Thank You Will,
Their small hologen's Will, but I rarely have them on for an extended period of time or pointed directly at the display. They're usually pointed down on my desk, I pulled one up for the pick.
I think you meant "halogens". I saw "hologen" and thought you bought some Star Wars memorabilia!
Lee Asher's pamphlet on the care and feeding of Jerry's Nuggets would apply to any decks in one's collection. My personal suggestion would be to use indirect lighting and keep all display items under "museum-grade" clear fiberglass (the difference is that it filters out UV rays). Keeping the area climate-controlled is also important - Lee specifies the correct temperature and humidity level.
Any time you're protecting any sort of ephemeral artifact, particularly an older artifact made of paper, the keys are a controlled environment, protecting the items from accidental or uncontrolled exposure to:
* light, especially UV rays
* humidity - use humidifiers or dehumidifiers as needed for your space
* handling - some just use clean hands while others go as far as white-glove treatment
* acid or other corrosives used in either the substance it's made of or the substance that protects it.
Old comic books were cheaply manufactured on papers that had a built-in acid content, causing the paper to corrode and destroy itself over time. (Remember, in the early days of comic books, no one ever thought to keep them for more than a few weeks before disposing of them and getting new ones - they were cheap and disposable.) Archival preservation of old comic books includes chemically treating the paper to neutralize the acid, replacing the rusted steel staples with new, anti-corrosive ones and sealing it all in a neutral-pH plastic material (many different plastic bags not created for archiving also contain corrosives that can destroy the artifact).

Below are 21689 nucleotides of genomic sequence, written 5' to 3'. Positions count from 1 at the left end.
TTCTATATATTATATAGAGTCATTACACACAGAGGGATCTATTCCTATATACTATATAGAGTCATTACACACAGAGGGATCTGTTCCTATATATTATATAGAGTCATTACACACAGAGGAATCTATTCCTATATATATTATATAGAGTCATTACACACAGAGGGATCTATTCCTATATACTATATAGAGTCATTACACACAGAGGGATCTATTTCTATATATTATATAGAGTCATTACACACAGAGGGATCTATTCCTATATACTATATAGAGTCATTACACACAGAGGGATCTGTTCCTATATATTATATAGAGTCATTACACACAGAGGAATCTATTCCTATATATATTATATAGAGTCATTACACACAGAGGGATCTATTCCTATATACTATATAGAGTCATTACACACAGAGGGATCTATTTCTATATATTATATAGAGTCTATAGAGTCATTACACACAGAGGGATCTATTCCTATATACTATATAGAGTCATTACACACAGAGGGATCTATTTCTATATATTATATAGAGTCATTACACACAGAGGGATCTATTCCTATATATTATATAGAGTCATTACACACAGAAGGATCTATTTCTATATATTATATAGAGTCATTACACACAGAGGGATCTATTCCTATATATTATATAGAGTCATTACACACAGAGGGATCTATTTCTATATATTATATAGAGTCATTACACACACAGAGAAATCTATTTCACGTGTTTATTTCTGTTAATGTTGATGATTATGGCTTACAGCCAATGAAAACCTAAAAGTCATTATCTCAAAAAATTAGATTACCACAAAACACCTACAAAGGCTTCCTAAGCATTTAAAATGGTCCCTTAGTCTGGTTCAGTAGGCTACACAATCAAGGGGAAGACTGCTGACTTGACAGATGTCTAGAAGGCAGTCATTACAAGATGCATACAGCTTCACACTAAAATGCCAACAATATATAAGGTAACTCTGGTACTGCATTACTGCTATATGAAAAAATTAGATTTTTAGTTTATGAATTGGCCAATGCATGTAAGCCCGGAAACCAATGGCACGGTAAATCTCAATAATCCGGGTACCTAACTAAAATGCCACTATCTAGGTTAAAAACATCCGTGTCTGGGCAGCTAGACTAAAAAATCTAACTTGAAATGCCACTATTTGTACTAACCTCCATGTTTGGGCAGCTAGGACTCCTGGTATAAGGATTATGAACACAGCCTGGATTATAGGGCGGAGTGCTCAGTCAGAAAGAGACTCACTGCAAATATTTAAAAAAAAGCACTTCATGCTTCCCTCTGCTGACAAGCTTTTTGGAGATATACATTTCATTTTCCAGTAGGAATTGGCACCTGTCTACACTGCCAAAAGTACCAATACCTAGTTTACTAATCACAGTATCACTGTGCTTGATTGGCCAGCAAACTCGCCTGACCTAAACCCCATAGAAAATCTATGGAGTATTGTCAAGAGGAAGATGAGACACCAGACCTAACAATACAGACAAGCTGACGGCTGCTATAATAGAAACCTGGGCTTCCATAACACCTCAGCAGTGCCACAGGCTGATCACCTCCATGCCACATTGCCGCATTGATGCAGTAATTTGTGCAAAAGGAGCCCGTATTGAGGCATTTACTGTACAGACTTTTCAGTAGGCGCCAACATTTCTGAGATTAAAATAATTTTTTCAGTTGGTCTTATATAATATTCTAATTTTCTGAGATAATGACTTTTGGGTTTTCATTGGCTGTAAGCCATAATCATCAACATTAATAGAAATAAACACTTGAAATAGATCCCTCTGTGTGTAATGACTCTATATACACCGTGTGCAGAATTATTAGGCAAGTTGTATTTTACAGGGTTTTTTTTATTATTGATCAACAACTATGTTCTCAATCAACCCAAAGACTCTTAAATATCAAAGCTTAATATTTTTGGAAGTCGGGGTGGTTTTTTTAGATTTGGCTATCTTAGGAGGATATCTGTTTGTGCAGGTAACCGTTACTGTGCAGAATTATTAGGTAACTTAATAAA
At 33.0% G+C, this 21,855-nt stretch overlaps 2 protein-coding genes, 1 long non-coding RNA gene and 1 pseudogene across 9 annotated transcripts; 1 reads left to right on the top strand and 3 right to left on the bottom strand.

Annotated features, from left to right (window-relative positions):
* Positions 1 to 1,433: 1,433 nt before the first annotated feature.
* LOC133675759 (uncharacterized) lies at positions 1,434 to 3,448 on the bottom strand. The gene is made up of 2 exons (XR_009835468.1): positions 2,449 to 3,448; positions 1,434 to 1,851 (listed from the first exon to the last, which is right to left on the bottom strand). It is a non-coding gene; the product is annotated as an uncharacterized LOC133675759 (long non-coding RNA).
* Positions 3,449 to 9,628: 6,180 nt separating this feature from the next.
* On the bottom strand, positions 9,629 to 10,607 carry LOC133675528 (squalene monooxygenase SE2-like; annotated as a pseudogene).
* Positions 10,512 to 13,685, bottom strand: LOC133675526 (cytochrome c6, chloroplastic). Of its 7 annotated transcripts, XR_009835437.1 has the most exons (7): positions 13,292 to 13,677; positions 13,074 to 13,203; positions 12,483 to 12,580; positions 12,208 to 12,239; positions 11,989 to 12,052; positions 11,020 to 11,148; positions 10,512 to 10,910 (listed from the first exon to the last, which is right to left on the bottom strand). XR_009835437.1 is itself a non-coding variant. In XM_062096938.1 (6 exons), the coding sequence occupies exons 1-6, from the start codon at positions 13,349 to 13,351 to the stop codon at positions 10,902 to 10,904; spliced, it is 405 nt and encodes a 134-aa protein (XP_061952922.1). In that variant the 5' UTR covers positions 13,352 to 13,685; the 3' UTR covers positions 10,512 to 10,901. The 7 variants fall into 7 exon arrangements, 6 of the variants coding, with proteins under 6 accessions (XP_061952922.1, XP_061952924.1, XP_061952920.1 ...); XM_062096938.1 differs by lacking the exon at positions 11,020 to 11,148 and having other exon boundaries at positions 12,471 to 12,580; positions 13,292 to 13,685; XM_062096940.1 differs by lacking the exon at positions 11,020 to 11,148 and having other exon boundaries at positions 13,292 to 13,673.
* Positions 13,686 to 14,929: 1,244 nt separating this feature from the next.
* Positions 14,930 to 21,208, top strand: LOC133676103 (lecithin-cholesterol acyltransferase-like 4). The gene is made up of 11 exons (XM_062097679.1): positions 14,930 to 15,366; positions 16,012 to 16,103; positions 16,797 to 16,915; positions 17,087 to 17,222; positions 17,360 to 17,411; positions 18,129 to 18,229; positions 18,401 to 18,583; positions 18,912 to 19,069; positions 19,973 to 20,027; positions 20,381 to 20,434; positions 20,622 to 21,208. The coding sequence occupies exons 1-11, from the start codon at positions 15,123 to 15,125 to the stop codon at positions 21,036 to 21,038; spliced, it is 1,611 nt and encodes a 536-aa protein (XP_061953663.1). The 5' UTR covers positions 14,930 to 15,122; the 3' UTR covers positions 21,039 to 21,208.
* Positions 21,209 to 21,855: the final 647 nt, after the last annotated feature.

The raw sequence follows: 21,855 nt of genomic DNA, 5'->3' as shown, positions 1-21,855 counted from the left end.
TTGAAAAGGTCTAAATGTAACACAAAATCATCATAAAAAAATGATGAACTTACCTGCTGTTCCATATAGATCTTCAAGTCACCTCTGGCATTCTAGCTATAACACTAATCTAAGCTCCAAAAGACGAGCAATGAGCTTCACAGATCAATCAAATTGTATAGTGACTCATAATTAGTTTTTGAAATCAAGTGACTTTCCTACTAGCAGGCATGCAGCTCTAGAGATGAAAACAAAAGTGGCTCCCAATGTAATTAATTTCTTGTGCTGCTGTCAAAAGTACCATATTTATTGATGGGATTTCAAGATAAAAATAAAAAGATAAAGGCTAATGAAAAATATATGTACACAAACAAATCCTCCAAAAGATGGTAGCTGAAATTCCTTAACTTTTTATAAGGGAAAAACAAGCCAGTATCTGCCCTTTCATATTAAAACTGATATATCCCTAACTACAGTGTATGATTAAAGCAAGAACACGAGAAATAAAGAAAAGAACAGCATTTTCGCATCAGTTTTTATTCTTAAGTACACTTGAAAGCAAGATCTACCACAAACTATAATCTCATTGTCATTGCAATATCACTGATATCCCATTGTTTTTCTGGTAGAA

I mention the comic books because much of what holds true for them also holds true for playing cards in terms of archival storage. I knew of a collector who went through the trouble of using a resealer to put a brand new cellophane wrapper on his vintage decks, in order to preserve not just the cards but the boxes they came in as well - they tend to take a lot of damage over the years they're used to protect the deck inside of them. The only thing that's tougher to find with many vintage and antique decks are (for those that had them) the joker or jokers; then, as is often true now, many people dispose of them immediately when opening the tuck box.
But yeah, I digress just a bit - it's very possible to create a suitable archive for one's collection, assuming you have the space available.